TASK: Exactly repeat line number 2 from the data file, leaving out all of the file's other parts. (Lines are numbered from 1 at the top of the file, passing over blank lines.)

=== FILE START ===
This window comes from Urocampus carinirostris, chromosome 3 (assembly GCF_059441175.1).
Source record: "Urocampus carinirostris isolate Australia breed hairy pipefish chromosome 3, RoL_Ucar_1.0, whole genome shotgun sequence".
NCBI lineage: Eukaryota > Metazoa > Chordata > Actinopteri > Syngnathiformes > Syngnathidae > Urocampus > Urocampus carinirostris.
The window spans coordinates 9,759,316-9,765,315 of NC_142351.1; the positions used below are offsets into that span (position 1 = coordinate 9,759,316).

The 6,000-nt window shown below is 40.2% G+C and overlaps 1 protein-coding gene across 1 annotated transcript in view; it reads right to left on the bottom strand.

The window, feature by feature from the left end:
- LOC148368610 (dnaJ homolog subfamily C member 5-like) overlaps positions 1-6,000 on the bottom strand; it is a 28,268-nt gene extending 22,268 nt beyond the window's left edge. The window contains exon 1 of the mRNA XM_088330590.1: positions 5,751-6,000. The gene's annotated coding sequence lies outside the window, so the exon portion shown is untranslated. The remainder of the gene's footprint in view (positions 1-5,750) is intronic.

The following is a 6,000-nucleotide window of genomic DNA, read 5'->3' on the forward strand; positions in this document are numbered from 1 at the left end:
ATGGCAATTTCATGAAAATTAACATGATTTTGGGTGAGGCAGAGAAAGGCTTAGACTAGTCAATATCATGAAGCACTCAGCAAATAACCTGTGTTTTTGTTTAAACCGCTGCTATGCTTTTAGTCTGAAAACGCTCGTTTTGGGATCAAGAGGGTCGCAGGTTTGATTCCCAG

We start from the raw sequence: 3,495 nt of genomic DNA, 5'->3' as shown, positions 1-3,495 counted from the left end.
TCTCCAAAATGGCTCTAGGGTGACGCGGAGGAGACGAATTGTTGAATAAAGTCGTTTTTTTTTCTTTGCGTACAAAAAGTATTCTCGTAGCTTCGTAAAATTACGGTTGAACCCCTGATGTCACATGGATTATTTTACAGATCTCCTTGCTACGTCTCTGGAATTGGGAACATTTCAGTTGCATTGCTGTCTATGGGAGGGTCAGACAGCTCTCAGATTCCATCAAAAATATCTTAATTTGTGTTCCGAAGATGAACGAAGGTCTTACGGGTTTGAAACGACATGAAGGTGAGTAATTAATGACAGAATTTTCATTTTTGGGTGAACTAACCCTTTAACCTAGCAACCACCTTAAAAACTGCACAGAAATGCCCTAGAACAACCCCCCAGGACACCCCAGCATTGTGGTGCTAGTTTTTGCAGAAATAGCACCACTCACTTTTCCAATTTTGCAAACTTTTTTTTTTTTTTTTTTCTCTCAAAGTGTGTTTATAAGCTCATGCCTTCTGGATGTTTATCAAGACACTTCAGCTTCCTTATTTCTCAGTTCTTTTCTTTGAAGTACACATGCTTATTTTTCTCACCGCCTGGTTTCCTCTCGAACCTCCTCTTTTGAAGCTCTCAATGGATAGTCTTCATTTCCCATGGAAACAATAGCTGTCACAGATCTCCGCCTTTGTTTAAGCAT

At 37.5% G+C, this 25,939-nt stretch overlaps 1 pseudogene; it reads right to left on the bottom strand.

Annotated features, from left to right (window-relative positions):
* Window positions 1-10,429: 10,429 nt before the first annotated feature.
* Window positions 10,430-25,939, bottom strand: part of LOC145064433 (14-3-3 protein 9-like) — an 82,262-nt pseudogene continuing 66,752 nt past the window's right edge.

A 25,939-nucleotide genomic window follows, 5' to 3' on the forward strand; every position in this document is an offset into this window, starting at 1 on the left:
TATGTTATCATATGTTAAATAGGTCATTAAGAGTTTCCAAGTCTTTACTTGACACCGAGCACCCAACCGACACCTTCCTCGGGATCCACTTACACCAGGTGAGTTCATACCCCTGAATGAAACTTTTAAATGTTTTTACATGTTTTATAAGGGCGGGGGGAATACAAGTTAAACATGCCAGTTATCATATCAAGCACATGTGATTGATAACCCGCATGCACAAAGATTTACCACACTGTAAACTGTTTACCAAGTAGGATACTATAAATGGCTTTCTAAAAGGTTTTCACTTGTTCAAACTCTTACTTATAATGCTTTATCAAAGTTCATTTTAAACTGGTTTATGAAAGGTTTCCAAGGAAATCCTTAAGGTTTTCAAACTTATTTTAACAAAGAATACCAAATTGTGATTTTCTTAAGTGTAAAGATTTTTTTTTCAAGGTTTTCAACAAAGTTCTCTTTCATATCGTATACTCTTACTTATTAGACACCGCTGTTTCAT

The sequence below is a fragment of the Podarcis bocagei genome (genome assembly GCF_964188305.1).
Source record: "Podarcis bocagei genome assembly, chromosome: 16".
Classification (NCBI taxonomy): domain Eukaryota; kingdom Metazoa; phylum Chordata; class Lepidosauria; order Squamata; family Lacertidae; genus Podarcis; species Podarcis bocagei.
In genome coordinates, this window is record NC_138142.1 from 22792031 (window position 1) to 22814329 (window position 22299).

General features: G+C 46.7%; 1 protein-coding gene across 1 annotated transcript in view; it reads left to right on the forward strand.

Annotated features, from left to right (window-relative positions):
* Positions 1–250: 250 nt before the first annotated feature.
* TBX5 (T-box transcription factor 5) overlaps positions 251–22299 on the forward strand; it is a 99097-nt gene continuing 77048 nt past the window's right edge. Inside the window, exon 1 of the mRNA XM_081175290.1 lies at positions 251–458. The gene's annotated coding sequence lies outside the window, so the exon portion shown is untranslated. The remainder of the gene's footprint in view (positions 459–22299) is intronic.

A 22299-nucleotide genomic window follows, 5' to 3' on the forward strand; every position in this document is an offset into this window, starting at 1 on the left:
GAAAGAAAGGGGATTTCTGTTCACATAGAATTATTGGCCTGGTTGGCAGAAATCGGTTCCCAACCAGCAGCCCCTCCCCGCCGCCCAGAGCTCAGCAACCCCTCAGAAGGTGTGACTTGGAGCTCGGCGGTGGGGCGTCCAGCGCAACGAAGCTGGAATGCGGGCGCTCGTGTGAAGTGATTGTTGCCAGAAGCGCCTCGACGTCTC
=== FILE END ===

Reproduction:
Source record: "Urocampus carinirostris isolate Australia breed hairy pipefish chromosome 3, RoL_Ucar_1.0, whole genome shotgun sequence".